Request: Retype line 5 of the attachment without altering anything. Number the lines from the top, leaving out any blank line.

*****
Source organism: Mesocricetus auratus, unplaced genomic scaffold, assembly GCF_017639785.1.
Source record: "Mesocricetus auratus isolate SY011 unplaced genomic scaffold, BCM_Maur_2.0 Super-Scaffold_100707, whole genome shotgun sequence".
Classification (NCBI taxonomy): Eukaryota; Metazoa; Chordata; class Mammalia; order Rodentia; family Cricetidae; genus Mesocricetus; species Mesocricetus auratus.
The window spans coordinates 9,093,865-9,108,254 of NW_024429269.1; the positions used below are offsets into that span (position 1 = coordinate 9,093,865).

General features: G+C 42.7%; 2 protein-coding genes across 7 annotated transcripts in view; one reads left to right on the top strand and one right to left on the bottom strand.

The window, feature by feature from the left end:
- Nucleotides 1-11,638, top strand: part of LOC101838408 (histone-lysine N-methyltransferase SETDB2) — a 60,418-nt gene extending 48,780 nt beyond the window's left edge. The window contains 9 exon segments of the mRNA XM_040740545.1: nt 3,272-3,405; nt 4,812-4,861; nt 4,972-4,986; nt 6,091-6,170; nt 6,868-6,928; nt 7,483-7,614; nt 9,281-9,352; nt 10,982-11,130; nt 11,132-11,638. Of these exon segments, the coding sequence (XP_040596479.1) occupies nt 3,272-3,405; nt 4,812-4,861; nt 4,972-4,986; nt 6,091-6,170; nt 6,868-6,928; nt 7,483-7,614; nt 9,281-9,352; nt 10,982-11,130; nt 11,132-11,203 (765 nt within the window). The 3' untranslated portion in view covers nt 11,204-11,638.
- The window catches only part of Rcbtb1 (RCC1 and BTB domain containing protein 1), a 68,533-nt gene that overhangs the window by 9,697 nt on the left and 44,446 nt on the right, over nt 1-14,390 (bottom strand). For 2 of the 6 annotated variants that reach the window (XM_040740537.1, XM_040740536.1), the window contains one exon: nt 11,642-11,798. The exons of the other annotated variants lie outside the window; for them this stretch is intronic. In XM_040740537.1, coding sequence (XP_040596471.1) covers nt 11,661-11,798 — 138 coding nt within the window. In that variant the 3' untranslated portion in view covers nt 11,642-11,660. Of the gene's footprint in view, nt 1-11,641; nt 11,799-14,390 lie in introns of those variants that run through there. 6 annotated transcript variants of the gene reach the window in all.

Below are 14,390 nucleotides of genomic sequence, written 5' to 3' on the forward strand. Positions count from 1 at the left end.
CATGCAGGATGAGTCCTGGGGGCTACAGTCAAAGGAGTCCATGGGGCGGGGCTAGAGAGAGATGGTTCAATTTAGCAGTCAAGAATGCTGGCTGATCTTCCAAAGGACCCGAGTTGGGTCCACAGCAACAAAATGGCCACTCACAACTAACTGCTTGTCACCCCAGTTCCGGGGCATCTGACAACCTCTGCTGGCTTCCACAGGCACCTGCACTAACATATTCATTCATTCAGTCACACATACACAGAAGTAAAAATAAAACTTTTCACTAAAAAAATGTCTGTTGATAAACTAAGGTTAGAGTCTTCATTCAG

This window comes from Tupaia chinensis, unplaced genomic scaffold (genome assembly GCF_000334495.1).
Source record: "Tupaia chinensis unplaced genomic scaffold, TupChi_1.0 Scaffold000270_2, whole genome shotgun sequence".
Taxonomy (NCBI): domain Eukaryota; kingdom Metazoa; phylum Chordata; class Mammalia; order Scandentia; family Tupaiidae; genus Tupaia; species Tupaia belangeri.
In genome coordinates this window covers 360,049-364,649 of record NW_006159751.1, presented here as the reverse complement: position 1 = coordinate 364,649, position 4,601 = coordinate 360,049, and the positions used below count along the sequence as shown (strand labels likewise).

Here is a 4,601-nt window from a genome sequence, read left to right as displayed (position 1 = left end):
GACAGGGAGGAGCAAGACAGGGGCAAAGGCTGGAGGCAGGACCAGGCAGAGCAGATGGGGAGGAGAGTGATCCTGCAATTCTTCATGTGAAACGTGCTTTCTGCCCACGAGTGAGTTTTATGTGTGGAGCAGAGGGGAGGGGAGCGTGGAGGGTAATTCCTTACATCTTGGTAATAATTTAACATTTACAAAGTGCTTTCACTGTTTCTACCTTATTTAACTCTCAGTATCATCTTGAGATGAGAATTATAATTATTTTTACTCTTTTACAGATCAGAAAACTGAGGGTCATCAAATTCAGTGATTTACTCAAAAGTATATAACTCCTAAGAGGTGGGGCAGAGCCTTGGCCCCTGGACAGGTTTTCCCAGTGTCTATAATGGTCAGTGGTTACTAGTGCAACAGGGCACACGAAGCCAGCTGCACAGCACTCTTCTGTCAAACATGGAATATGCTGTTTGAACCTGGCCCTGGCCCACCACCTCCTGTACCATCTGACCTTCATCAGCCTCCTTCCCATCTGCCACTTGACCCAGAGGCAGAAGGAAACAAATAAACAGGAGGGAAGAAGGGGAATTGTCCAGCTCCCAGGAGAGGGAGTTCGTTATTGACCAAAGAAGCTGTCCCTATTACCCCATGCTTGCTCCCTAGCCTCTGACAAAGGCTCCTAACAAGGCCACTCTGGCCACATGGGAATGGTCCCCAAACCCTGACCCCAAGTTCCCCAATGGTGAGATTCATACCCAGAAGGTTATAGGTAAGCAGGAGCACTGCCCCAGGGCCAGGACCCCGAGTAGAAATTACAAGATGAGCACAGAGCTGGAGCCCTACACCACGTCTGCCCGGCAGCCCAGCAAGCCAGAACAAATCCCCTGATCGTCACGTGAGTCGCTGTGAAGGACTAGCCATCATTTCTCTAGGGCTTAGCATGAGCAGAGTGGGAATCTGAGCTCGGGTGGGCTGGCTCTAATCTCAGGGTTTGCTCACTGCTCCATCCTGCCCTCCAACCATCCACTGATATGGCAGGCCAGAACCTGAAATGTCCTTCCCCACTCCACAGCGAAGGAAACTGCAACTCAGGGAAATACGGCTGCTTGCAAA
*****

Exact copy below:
General features: G+C 42.7%; 2 protein-coding genes across 7 annotated transcripts in view; one reads left to right on the top strand and one right to left on the bottom strand.